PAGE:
In the cities - Leh and Kargil - people involved in the tourist trade will understand English. Out in the villages a few of the younger ones may but you'll mostly get by with smiles and sign language.
~Why would I choose Ladakh for a holiday?~
Trekking is undoubtedly the main attraction and the reason for most people to visit. Treks are available in a wide variety of lengths and grades - from the 4 day 'baby trek' we did, up to several weeks. Our trek never got more than a few hours from a road and was supported by a truck moving the tents each day and setting up camp before we arrive. Some of the tougher treks are supported by ponies and may see you cut off from contact with the rest of the world for days at a time. There should be a trek to suit everyone. You can arrange the trek in advance or take your chances when you arrive - get a made to measure trip or look around for other travellers who are seeking to make up numbers.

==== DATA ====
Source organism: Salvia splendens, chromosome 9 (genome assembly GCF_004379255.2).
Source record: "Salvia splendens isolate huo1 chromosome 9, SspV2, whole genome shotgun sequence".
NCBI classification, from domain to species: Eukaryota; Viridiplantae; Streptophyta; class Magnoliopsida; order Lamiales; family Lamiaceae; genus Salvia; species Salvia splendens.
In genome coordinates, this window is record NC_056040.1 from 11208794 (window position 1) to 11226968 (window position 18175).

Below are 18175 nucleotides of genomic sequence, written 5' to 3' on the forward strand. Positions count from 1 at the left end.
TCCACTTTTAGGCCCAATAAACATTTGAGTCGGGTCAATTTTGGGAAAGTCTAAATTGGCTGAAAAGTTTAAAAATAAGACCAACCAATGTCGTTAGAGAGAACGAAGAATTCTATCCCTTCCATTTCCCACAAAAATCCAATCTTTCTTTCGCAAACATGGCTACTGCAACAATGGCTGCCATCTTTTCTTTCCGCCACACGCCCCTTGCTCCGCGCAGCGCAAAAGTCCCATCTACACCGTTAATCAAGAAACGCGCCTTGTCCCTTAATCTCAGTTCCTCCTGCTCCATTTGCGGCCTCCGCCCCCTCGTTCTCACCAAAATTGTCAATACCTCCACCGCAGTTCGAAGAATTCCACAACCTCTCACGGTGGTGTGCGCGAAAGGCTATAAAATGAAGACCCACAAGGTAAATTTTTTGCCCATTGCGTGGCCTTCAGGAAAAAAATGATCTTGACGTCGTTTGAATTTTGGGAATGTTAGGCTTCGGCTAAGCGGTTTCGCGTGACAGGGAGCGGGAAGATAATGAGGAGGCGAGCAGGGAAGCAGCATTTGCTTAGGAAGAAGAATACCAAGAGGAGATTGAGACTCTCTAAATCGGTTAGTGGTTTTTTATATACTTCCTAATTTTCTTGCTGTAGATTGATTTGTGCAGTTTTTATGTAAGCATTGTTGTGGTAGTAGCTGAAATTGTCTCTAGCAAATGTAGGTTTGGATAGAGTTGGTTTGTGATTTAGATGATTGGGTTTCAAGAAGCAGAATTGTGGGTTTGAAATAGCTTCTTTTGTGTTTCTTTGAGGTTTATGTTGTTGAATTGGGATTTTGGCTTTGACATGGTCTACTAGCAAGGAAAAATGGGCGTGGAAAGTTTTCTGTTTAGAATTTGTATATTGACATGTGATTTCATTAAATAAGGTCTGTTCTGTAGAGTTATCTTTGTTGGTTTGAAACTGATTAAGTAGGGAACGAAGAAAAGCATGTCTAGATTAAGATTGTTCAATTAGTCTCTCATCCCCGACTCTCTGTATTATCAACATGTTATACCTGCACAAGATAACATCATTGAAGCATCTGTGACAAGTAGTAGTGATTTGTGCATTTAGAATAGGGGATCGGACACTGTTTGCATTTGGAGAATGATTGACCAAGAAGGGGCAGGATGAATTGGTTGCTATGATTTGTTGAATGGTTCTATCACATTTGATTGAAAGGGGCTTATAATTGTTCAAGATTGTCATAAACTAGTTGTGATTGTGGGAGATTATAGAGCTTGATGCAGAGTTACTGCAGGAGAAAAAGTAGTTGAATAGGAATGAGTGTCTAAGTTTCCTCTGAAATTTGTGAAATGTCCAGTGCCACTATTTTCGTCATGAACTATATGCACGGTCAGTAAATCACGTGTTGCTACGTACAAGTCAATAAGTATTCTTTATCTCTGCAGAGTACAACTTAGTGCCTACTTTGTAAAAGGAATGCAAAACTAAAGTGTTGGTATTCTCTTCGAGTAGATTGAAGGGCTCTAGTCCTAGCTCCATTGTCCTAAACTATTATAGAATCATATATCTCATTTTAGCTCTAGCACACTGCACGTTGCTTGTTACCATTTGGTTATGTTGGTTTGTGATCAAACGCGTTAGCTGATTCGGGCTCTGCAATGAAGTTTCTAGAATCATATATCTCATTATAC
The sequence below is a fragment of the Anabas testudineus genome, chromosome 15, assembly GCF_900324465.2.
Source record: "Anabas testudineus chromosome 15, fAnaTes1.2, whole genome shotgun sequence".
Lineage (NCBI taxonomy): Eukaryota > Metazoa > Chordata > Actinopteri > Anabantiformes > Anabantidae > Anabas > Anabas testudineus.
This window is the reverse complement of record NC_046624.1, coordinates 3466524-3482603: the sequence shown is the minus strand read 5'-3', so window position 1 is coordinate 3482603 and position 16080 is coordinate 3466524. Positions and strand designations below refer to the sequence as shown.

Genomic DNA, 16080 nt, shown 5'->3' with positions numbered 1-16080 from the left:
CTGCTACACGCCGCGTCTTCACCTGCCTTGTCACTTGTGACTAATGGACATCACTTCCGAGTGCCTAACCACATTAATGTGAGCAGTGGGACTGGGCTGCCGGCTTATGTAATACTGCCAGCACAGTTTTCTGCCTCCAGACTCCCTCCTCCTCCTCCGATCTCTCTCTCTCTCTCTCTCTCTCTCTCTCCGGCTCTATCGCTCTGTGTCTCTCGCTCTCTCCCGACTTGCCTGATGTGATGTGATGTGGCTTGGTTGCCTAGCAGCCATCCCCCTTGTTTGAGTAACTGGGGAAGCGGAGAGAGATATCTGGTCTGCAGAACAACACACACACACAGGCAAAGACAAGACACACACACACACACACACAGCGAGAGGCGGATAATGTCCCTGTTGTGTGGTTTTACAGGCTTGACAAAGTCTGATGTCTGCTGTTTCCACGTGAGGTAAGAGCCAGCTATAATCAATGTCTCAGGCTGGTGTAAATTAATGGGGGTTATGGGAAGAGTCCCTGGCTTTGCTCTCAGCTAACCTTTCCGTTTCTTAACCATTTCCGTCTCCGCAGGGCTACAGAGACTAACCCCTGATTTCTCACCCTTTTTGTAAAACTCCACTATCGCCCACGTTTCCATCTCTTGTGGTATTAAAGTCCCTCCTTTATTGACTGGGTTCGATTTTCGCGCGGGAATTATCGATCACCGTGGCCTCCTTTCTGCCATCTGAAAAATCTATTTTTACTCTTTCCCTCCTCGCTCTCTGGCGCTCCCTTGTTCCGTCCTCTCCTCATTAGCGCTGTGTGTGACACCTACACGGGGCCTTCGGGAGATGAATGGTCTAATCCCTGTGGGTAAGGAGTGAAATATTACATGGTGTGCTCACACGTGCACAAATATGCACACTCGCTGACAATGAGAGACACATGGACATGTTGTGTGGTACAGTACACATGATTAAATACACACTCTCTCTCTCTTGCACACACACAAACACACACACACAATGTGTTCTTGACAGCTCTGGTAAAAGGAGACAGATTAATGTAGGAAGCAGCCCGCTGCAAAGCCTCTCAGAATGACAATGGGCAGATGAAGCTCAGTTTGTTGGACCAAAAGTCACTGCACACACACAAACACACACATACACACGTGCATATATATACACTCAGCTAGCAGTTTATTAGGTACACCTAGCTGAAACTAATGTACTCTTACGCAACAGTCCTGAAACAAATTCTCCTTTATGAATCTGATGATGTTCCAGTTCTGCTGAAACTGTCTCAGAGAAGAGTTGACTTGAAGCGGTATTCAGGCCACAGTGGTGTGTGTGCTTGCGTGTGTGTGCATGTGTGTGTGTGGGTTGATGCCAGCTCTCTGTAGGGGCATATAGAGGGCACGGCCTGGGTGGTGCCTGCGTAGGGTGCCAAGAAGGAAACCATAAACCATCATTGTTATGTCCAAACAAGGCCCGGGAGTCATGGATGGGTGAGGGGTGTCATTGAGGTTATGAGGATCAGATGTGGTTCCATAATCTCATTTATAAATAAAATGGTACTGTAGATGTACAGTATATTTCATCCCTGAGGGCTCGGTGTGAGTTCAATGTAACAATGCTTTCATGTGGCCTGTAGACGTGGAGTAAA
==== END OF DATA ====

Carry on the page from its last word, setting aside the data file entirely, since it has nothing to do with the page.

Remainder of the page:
The summer season is relatively short - second half of June to end September - and relates to the period when road access is least problematic. You can do winter trekking if you are really hard-core but it's a more specialised field.
Those interested in Buddhism and anthropology will also find lots to fascinate - at a tiny fraction of the cost of visiting countries like Bhutan. You can find 'cultural' (i.e. less energetic) tours of Ladakh but for visiting the Himalayas to look at temples and not go trekking would be like visiting the Maldives and not diving. You can do it - but you'd miss out on the main attraction.